The Lok Sabha debate also witnessed unending references to the East India Company that came to India as traders and ended up as rulers. Gurudas Das Gupta of the CPI was particularly emphatic in his assertion that the likes of Walmart also have a political agenda, and that the foreigner could end up exercising control over the way Indians run their democracy.

It is touching to note that despite 20 years of deregulation and the visible success of some facets of economic liberalisation, the rhetoric of the Left hasn’t really evolved. Indeed, it can be said with some amusement that it has made some unlikely converts in the BJP. There was little in Murli Manohar Joshi’s amusingly distracted intervention that the Comrades would have taken serious objection to. Joshi’s searing indictment of the new imperialism of Walmart, et al, was, however, accompanied by a touching celebration of the unchanging nature of 5,000 years of Indian agricultural techniques. What new technology and techniques can the American firms impart to the Indian farmer who banks on inherited knowledge? Anti-imperialism, it would seem, produces strange bedfellows.

Some reassurance that the Indian Right isn’t merely Marxism plus the cow was, fortunately, provided by Leader of Opposition Sushma Swaraj who was at her eloquent and statesman-like best on both days—quite a contrast from Sonia Gandhi who was seen actively endorsing the puerile heckling of Harsimrat  Badal by a Congress MP from Punjab. Swaraj at least clarified that her party wasn’t opposed to FDI in infrastructure and high-tech but only to the sale of dal and rice to the Indian consumer. At least some facets of the NDA inheritance has been preserved by the BJP.

Indeed, a considerable part of the debate was taken up by the question of political inheritance. The BJP made much of the fact that in 2002 the then Congress Chief Whip Priyaranjan Das Munshi had described FDI in retail as “anti-national” and that Manmohan Singh had opposed any such move a decade ago. On its part, Kapil Sibal beamed in self-satisfaction as he pointed out that it was Murasoli Maran, the Commerce Minister in Atal Behari Vajpayee’s Government, who had first mooted the issue of FDI in retail, and that the NDA manifesto of 2004 promised to allow 26 per cent FDI in that sector. 

If the intention of the debate was to demonstrate that inconsistency is the hallmark of partisan politics, Indians who observed the debate would surely have come away with the conclusion that politicians aren’t doctrinaire. In taking the positions they did, both the Government and the Opposition had one eye on public opinion. This is natural considering that no one really knows how long the minority government will survive. But is there any reason to believe Mulayam Singh Yadav’s cryptic observation that the UPA will soon realise that reforms that affect too many people will be rejected by the electorate?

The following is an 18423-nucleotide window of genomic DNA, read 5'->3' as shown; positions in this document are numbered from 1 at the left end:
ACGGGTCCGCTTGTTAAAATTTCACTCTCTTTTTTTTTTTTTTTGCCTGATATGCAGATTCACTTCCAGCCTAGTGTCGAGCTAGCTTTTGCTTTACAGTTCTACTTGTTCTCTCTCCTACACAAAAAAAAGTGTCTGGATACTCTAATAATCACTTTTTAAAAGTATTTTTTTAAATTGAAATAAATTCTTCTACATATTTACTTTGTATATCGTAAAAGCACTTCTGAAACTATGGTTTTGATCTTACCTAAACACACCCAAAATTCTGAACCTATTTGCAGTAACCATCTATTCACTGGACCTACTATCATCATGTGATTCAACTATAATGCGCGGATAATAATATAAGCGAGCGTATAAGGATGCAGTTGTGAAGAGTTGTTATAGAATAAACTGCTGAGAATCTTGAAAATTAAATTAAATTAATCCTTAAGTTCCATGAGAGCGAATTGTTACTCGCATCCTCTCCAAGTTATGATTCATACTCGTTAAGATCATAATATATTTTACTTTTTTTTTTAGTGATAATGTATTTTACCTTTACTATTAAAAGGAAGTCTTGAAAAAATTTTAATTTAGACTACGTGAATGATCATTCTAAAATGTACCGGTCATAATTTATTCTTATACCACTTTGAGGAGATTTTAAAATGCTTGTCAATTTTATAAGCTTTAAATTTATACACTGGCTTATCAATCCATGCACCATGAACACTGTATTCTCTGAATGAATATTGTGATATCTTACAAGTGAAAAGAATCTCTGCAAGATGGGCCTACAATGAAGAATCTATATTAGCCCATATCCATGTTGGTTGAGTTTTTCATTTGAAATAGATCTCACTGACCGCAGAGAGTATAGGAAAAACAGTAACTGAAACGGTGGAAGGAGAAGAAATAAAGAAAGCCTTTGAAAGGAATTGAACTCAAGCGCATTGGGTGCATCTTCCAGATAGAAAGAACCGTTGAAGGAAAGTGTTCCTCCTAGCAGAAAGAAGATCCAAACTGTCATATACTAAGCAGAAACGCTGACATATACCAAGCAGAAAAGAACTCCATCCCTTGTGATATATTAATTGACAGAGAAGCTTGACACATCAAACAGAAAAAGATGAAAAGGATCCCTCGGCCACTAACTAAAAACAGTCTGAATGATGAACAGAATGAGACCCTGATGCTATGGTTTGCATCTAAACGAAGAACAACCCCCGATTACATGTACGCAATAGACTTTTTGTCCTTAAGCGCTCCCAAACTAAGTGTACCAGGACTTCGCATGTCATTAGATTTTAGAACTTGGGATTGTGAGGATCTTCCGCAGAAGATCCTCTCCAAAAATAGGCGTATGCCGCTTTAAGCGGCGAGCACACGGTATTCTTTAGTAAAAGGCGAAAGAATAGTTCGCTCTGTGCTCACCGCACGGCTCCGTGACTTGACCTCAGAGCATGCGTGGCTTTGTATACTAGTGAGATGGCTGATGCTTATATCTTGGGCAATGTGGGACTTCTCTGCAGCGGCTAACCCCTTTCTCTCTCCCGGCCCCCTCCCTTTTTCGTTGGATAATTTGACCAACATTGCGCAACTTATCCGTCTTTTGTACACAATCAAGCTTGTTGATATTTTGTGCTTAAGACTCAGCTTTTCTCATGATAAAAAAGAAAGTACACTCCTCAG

There are no simple answers. Nor is it wise to compare this week’s debate with the kerfuffle over the Indo-US nuclear accord when the Lok Sabha was divided along broadly similar lines. The nuclear deal, as it was perceived by the middle classes who were remotely interested in it, was all about India’s relationship with the US. It was about the continuing efficacy of anti-Americanism at a time when the cosmopolitan Indian never had it so good. In opposing it blindly, the BJP was completely out of step with its natural supporters and it paid the price in urban India in the 2009 general election.

The retail FDI debate took place in a different environment. It happened at a time when few are wildly optimistic about the short-term prospects of the economy. It was also held in the backdrop of an intense public furore over corruption and crony capitalism. The Congress obviously calculated that ‘reforms’ is the big idea that will transform the negativity and rekindle hope in the future. That is what Charan Singh’s grandson meant when he spoke about his faith in the larger process of parivartan.

Will the voters buy this logic? Alternatively, will they prefer to view the Congress’ belated faith in reforms as a last ditch attempt to divert attention from three years of paralysis and the enrichment of a favoured few?

Anticipating the future is hazardous and prone to misjudgements. The Government has come out of its bunker and gambled on the potential appeal of a big idea called ‘reform’. Whatever its other shortcomings, it is at least forward looking. The BJP cannot hope to counter this by good speeches and platitudes. To prevail, it has to also proffer its version of the good life.

The Telegraph, December 7, 2012 

Tuesday, December 4, 2012

Book Review